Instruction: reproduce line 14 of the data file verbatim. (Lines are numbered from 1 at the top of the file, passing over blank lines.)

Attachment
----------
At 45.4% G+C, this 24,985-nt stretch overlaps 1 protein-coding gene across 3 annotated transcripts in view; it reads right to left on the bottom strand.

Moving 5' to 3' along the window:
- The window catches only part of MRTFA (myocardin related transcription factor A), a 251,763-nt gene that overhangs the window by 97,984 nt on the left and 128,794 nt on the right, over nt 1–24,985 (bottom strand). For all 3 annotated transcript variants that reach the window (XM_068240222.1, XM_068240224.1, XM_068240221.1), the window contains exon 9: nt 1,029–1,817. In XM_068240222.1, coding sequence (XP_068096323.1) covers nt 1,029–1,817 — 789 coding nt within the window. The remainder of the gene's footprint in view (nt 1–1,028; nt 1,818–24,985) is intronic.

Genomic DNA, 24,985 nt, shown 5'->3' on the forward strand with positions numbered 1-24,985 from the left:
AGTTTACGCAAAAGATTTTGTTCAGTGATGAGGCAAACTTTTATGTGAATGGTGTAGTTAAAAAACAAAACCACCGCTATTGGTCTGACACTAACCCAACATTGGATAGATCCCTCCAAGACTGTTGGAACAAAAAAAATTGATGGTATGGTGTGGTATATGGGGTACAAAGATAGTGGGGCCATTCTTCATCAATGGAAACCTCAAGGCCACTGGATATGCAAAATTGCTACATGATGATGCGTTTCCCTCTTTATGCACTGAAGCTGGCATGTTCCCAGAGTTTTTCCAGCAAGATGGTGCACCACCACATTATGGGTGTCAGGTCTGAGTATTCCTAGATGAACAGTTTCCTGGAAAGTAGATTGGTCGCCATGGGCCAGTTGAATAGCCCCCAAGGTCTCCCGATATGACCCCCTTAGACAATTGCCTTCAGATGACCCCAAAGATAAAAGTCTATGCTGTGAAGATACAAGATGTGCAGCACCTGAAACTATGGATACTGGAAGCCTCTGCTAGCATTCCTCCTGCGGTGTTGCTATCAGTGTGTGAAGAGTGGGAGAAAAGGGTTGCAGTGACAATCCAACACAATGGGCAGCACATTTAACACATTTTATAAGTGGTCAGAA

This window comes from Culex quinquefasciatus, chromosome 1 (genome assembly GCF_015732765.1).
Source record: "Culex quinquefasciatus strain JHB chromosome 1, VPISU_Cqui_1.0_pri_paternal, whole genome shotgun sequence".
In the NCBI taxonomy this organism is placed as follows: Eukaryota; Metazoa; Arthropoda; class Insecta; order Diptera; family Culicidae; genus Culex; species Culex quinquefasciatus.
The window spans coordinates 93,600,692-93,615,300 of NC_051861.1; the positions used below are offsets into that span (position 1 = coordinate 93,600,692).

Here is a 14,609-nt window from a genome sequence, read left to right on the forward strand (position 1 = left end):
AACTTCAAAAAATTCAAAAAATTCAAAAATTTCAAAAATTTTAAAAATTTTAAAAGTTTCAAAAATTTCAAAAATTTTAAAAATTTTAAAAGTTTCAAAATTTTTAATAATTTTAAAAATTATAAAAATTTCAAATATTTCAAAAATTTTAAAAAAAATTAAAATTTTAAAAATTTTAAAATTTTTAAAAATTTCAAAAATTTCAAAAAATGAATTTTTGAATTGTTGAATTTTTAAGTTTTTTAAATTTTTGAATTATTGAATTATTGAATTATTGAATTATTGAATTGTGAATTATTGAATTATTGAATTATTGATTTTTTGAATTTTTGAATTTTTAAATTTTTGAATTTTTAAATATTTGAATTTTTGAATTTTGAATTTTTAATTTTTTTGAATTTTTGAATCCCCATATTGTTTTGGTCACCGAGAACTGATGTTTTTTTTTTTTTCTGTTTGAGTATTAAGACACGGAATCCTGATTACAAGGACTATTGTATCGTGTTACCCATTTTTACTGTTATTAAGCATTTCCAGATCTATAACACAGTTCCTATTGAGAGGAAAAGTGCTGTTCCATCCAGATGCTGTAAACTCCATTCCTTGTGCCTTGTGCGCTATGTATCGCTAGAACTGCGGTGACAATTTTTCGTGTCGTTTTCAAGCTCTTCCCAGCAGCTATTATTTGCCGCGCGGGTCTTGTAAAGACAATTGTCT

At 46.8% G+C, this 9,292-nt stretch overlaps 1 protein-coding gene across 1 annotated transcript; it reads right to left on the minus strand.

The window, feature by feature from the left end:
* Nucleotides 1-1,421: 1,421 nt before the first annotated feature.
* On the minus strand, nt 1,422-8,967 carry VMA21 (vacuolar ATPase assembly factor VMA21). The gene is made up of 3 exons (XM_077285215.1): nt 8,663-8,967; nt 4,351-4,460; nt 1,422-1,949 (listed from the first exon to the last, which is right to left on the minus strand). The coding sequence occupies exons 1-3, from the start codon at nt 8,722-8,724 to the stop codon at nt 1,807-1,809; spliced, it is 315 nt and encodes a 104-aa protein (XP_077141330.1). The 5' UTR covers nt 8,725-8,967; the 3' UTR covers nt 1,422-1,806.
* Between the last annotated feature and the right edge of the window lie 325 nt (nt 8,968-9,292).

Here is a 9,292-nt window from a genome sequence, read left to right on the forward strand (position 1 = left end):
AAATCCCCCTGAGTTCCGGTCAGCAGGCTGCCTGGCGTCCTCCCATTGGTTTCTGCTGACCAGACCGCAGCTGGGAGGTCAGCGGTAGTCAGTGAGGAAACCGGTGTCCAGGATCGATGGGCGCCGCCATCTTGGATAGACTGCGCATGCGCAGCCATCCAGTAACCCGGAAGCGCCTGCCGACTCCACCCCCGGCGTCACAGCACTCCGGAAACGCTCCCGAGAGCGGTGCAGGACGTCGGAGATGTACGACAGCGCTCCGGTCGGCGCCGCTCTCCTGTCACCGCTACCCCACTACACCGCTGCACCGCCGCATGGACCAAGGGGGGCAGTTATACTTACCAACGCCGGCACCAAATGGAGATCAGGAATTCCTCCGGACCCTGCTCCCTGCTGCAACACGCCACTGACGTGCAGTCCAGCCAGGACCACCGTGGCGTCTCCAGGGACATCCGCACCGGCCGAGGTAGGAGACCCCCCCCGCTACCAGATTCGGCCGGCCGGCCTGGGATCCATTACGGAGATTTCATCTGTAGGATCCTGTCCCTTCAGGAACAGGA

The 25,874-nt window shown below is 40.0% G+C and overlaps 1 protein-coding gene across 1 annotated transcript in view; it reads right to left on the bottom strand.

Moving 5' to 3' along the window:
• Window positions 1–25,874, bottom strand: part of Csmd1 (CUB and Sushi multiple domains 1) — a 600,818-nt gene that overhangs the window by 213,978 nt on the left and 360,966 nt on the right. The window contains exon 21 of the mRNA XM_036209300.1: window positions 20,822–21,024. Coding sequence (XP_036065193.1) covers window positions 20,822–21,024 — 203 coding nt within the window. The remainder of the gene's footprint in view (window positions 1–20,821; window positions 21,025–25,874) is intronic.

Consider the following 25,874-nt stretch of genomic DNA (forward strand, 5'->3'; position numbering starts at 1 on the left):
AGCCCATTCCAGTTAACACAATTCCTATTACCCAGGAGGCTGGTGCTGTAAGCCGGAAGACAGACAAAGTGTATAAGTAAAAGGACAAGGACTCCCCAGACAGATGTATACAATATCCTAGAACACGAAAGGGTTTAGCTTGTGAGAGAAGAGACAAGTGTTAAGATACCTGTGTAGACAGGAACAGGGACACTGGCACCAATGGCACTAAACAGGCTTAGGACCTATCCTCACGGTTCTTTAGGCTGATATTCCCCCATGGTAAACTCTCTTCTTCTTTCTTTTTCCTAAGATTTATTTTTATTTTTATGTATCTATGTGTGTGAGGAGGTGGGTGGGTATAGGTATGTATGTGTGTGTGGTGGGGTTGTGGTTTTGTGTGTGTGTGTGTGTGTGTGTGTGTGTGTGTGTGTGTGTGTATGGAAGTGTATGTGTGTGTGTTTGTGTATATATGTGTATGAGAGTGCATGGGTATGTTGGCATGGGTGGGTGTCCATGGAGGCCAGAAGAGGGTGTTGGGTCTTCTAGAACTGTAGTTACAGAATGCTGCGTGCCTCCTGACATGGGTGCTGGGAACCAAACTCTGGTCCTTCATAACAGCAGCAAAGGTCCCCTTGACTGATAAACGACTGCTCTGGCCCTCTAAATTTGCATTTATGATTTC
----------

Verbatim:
* Nucleotides 1-1,421: 1,421 nt before the first annotated feature.